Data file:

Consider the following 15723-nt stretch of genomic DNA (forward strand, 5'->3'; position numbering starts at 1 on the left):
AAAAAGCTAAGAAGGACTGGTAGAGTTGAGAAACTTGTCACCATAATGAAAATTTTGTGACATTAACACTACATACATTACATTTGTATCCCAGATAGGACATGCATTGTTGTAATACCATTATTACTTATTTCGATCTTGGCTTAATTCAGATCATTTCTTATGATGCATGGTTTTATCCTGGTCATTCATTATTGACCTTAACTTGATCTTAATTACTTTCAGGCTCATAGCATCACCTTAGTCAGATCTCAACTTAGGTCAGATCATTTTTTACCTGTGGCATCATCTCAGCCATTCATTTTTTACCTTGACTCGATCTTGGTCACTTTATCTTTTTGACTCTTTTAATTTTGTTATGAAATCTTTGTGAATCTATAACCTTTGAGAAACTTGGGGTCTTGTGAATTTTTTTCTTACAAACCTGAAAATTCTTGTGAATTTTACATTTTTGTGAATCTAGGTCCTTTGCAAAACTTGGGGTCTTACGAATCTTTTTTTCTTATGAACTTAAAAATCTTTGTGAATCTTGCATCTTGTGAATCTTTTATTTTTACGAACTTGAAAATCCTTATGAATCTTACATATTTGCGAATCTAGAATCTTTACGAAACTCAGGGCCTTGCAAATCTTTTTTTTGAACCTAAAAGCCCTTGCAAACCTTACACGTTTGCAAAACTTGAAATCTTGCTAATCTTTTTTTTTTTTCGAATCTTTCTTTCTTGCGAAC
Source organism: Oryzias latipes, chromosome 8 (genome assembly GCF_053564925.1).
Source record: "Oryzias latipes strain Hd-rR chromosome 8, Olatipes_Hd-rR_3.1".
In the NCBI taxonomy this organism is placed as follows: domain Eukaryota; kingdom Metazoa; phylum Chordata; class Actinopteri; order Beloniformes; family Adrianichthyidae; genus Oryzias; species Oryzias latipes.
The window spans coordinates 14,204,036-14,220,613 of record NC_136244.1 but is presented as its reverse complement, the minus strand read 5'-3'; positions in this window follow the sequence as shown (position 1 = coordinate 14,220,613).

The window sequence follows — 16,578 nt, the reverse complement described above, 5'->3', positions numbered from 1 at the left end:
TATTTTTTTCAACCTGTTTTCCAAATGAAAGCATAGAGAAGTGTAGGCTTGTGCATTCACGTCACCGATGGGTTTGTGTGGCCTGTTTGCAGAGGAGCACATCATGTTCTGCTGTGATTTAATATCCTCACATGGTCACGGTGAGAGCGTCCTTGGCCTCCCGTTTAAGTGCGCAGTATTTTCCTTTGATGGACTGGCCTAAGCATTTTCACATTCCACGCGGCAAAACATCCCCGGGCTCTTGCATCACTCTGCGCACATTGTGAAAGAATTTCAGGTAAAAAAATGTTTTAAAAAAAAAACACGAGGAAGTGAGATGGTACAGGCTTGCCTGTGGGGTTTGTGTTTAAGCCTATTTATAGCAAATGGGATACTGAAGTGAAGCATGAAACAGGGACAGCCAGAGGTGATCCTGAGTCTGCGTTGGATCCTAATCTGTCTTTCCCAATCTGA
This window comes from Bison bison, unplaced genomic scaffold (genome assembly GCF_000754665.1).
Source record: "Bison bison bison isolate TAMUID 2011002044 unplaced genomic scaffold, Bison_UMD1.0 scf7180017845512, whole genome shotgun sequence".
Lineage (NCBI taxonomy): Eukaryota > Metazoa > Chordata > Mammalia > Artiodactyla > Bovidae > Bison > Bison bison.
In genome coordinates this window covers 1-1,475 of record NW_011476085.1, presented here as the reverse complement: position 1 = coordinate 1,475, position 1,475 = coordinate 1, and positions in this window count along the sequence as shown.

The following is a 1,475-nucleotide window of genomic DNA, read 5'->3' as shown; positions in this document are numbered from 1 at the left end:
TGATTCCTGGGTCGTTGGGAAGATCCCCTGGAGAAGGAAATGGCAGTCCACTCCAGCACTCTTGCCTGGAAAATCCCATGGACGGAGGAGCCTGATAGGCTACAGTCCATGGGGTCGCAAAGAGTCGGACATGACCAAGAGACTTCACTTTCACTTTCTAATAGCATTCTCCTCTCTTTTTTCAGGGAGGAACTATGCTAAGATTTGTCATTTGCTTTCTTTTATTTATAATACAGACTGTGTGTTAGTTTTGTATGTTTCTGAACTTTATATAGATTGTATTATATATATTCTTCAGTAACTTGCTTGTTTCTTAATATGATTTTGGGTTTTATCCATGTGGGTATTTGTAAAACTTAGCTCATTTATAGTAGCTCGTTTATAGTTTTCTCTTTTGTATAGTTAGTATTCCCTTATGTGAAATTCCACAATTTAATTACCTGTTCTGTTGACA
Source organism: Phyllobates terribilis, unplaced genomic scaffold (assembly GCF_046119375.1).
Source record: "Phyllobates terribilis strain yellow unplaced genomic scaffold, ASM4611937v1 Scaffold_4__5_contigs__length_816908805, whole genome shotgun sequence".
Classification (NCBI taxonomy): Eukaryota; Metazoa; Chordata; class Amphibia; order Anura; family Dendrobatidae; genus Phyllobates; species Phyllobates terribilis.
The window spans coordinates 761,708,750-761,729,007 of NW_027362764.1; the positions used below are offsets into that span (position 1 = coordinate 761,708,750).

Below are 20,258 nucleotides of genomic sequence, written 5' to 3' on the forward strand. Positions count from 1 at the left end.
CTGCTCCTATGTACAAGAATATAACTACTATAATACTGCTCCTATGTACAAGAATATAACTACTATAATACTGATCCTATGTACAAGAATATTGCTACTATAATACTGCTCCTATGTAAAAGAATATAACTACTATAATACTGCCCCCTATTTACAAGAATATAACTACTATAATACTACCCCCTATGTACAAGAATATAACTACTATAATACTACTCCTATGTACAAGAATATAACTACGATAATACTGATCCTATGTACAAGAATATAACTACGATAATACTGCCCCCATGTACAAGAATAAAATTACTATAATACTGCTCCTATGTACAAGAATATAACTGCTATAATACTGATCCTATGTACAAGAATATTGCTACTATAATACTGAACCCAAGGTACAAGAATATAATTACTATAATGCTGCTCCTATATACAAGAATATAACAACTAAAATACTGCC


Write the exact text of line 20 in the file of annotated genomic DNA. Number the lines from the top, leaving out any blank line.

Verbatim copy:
CTGCTCCTATGTACAAGAATATAACTACTATAATACTGCTCCTATGTACAAGAATATAACTACTATAATACTGATCCTATGTACAAGAATATTGCTACTATAATACTGCTCCTATGTAAAAGAATATAACTACTATAATACTGCCCCCTATTTACAAGAATATAACTACTATAATACTACCCCCTATGTACAAGAATATAACTACTATAATACTACTCCTATGTACAAGAATATAACTACGATAATACTGATCCTATGTACAAGAATATAACTACGATAATACTGCCCCCATGTACAAGAATAAAATTACTATAATACTGCTCCTATGTACAAGAATATAACTGCTATAATACTGATCCTATGTACAAGAATATTGCTACTATAATACTGAACCCAAGGTACAAGAATATAATTACTATAATGCTGCTCCTATATACAAGAATATAACAACTAAAATACTGCC